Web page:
Brainiacs Episode 11: Hidden Lead Contamination, A Smarter Search Algorithm, and Better Antivirals

October 06, 2023

“There is an urgent need for antiviral agents that act in new ways to inactivate viruses,” says NYU chemistry professor Kent Kirshenbaum. “Ideally, new antivirals won’t be specific to one virus or protein, so they will be ready to treat new viruses that emerge without delay and will be able to overcome the development of resistance.” Kirshembaum and colleagues showed how a group of novel molecules inspired by our own immune system inactivates several viruses, including Zika and chikungunya. Their approach may not only lead to drugs that can be used against many viruses, but could also help overcome antiviral resistance.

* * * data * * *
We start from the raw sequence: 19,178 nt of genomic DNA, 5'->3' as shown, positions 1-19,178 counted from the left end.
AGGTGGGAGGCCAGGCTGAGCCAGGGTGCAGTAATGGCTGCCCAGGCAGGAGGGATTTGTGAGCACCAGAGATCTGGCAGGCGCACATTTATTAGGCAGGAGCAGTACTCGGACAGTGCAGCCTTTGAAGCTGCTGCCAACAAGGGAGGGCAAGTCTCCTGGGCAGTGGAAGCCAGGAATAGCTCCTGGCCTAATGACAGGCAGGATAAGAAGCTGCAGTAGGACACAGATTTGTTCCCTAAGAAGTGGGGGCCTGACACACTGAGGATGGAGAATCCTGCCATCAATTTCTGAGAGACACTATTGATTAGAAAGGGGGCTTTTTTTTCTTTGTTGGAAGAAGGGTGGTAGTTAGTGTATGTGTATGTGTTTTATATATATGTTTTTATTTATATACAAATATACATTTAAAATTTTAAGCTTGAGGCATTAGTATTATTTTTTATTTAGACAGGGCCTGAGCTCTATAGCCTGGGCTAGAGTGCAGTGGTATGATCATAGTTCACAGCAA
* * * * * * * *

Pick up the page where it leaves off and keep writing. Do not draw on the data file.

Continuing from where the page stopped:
“There is an urgent need for antiviral agents that act in new ways to inactivate viruses,” says NYU chemistry professor Kent Kirshenbaum. “Ideally, new antivirals won’t be specific to one virus or protein, so they will be ready to treat new viruses that emerge without delay and will be able to overcome the development of resistance.” Kirshembaum and colleagues showed how a group of novel molecules inspired by our own immune system inactivates several viruses, including Zika and chikungunya. Their approach may not only lead to drugs that can be used against many viruses, but could also help overcome antiviral resistance.

The source of this news is from New York University